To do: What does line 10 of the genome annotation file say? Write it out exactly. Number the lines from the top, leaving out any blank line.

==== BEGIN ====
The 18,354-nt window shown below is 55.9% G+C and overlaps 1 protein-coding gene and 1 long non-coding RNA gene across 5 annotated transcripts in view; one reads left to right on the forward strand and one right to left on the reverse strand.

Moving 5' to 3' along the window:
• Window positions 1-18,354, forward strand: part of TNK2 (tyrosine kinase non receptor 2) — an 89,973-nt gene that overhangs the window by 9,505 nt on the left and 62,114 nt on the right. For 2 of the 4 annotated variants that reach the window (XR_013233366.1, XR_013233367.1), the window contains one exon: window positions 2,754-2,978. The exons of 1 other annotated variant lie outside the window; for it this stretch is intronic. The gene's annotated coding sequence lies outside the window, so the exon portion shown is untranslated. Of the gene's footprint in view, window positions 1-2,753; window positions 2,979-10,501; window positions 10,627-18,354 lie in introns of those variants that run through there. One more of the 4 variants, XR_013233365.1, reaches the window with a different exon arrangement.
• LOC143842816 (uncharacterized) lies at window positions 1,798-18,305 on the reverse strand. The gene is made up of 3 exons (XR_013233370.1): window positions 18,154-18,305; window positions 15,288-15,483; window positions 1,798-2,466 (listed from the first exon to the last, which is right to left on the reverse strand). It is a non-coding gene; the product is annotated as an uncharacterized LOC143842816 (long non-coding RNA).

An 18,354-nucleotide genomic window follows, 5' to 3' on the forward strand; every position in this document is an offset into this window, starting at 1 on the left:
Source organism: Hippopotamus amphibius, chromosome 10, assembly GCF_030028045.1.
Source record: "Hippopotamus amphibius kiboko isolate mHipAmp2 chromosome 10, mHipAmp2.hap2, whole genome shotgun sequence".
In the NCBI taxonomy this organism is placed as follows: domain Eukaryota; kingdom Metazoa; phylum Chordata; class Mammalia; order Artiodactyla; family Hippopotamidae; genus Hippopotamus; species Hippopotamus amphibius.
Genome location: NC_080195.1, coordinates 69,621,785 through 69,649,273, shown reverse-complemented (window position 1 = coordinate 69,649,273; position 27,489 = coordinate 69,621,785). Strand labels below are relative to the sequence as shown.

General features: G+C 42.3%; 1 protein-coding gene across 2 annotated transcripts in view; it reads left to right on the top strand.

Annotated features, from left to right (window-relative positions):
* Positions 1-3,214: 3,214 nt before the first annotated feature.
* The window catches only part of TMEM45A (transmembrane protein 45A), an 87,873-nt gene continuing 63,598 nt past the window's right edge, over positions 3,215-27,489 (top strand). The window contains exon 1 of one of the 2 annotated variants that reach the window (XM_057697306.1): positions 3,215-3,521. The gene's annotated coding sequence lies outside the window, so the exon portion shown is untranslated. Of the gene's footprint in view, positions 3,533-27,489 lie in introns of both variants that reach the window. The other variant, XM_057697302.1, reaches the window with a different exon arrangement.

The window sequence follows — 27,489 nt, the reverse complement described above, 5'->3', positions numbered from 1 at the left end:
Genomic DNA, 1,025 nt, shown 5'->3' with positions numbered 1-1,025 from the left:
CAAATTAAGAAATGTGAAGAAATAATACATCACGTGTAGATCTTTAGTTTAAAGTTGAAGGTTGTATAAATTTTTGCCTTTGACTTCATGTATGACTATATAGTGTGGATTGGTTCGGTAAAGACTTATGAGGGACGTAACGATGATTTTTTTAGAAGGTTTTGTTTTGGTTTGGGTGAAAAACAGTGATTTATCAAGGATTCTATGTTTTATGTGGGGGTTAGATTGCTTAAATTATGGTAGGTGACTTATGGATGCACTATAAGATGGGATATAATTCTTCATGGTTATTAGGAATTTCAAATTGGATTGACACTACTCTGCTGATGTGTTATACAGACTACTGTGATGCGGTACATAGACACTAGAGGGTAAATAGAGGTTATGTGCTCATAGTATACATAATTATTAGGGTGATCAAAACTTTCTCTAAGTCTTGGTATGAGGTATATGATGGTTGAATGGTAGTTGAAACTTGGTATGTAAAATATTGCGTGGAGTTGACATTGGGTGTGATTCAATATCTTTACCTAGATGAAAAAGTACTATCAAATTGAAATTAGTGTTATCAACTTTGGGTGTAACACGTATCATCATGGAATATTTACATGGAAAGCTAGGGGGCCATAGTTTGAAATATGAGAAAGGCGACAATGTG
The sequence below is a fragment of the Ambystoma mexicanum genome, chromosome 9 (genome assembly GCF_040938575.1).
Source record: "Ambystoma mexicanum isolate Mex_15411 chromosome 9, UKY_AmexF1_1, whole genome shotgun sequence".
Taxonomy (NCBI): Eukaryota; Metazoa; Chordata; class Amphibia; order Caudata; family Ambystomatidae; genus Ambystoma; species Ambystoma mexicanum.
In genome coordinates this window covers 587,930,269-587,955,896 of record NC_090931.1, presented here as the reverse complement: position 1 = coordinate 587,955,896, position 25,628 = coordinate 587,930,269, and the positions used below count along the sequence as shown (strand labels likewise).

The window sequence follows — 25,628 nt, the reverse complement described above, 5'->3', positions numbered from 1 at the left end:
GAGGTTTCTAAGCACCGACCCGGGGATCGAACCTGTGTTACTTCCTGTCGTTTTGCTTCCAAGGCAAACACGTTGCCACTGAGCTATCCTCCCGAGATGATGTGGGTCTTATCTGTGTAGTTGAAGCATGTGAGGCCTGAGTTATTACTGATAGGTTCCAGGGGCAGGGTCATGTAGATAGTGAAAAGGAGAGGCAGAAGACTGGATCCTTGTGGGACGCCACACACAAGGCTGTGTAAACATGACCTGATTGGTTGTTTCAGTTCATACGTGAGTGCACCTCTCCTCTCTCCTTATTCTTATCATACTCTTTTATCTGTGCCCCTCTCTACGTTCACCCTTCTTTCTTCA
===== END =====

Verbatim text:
General features: G+C 42.3%; 1 protein-coding gene across 2 annotated transcripts in view; it reads left to right on the top strand.